CHA News Article

Report Highlights California’s Previously Uninsured After ACA’s Second Open Enrollment Period
Findings reveal affordability and access issues remain even for those who gained coverage

The Kaiser Family Foundation (KFF) has released its California Longitudinal Panel Survey, a series of surveys tracking the experiences and views of a randomly selected sample of Californians who were uninsured prior to the major coverage expansions under the Affordable Care Act (ACA). The most recent survey, the third in the series, followed up with the group after the second open enrollment period to find out whether more have gained coverage, lost coverage, or remained uninsured; what barriers to coverage remain; how those who now have insurance view their coverage; and to assess the impacts that gaining health insurance may have had on financial security and access to care. A fourth survey in the series will keep tracking these individuals as the expansions and changes in California continue under the ACA. The surveys are designed and analyzed by researchers at KFF, and the full report is available on the KFF website

Key report findings reveal:

  • 68 percent of Californians who were uninsured prior to the first open enrollment period now report that they have health insurance. This share is up from 58 percent after the first open enrollment period in the spring of 2014.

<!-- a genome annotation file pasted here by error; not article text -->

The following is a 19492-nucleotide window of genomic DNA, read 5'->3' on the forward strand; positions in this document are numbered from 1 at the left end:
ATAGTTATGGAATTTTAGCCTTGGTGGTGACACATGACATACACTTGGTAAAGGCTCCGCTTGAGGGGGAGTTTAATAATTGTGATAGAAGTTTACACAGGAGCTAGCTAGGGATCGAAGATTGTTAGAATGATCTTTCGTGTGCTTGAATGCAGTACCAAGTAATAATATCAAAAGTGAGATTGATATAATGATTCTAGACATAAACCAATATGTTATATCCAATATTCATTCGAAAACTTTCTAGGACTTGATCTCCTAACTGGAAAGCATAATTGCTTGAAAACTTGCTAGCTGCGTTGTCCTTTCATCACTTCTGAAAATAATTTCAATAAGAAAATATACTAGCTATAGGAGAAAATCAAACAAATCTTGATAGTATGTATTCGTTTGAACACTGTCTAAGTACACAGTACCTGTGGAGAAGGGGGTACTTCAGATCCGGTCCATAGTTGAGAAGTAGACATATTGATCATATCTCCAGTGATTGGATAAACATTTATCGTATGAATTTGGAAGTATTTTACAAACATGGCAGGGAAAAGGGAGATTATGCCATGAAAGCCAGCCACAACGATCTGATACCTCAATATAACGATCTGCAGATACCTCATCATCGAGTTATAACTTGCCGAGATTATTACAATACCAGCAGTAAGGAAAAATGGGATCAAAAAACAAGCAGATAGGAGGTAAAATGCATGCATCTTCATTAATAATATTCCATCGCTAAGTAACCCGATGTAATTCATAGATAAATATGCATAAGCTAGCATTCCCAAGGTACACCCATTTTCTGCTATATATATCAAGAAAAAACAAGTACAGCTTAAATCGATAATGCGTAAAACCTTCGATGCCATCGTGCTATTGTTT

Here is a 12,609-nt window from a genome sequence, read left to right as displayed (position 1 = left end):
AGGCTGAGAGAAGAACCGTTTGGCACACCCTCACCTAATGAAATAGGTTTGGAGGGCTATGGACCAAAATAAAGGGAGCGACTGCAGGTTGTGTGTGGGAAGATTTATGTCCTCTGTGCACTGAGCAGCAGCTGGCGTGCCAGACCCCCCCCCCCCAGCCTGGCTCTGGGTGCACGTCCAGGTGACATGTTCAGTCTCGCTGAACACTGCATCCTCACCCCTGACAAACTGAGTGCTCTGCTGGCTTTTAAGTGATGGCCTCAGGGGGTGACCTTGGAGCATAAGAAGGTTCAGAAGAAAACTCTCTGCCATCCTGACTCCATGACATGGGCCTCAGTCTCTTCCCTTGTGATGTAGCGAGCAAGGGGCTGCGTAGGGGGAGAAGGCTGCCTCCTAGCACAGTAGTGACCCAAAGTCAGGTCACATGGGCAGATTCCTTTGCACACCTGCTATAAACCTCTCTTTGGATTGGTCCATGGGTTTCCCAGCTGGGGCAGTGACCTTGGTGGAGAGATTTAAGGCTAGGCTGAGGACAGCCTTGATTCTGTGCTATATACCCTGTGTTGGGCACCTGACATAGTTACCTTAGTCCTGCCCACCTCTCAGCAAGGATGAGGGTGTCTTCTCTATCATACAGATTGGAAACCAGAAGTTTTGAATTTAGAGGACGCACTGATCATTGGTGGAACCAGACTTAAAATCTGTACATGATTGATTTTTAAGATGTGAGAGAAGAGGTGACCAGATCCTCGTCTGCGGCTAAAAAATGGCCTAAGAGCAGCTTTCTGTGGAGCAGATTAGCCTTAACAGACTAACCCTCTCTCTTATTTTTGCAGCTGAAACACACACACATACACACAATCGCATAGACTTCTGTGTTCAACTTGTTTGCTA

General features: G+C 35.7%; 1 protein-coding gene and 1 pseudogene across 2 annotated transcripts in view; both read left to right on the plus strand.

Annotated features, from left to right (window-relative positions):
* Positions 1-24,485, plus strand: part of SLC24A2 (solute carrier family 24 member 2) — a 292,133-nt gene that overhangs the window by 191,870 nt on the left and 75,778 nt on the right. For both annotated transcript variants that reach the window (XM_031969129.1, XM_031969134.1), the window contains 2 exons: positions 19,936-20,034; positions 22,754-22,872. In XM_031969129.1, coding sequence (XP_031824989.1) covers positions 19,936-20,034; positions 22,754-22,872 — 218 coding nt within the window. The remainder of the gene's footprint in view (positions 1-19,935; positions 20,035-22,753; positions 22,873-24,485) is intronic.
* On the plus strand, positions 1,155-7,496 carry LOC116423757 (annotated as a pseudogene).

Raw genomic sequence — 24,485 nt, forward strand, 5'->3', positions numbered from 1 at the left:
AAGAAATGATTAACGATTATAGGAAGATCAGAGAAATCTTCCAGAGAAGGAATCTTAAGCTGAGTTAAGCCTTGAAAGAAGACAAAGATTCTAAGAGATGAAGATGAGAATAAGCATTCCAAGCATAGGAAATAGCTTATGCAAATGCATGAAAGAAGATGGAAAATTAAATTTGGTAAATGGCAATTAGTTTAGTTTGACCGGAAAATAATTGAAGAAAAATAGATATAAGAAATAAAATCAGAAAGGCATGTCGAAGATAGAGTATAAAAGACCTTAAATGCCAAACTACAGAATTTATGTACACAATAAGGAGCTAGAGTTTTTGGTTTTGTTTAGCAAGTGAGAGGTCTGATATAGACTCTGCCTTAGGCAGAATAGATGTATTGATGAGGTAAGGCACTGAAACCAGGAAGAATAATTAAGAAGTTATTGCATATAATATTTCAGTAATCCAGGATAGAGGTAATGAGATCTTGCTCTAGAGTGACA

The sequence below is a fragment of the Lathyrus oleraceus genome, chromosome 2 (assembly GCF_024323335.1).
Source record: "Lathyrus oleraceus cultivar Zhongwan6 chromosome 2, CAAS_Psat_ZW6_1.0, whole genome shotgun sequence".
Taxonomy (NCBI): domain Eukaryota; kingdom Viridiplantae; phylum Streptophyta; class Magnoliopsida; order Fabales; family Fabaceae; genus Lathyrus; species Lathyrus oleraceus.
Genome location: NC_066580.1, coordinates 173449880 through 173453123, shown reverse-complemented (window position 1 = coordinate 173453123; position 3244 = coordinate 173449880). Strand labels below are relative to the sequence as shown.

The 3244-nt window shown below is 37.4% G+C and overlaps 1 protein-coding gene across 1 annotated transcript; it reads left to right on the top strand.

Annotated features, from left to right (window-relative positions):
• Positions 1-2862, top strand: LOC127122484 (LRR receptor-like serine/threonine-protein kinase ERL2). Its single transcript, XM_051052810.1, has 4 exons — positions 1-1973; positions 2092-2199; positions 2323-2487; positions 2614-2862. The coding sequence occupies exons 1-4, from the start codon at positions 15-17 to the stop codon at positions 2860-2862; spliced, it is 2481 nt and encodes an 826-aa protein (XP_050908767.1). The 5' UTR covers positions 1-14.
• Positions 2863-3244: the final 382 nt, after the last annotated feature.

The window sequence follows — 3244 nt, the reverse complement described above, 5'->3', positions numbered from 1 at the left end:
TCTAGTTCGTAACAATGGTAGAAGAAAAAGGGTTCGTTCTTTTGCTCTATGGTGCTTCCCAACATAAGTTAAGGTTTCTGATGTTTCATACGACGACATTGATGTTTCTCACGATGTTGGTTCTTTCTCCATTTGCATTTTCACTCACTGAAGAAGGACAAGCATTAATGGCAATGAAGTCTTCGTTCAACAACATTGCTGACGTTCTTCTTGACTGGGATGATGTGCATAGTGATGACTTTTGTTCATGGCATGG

• The largest share of California’s previously uninsured, 34 percent, say they have coverage through Medi-Cal, up from 25 percent after the first open enrollment period.
  • 32 percent report being currently uninsured, referred to in this report as the “remaining uninsured.”
  • Those who have gained insurance are much less likely than they were in the baseline survey to report problems paying for medical bills in the past 12 months (23 percent now, compared to 45 percent in 2013) or difficulty affording health care (49 percent now, compared to 86 percent in 2013). 
  • Those who have remained uninsured report having difficulty affording care, paying for medical bills, meeting their health needs or having a usual source of care at rates similar to those of the baseline survey.
  • While most of California’s recently insured (76 percent) report positive experiences with their current plan and say they are satisfied with their plan’s choice of primary care doctors (79 percent), hospitals (75 percent), and specialists (67 percent), some say they have experienced problems accessing care in the past year. 
  • Many of California’s remaining uninsured have had little interaction with the health insurance system in the years prior to the ACA implementation. Four in 10 (41 percent) of the remaining uninsured are undocumented immigrants who are not eligible for Medi-Cal or assistance through Covered California, and 43 percent are likely eligible for coverage but had been without coverage for two years or more or never had insurance as of the baseline survey.

Commands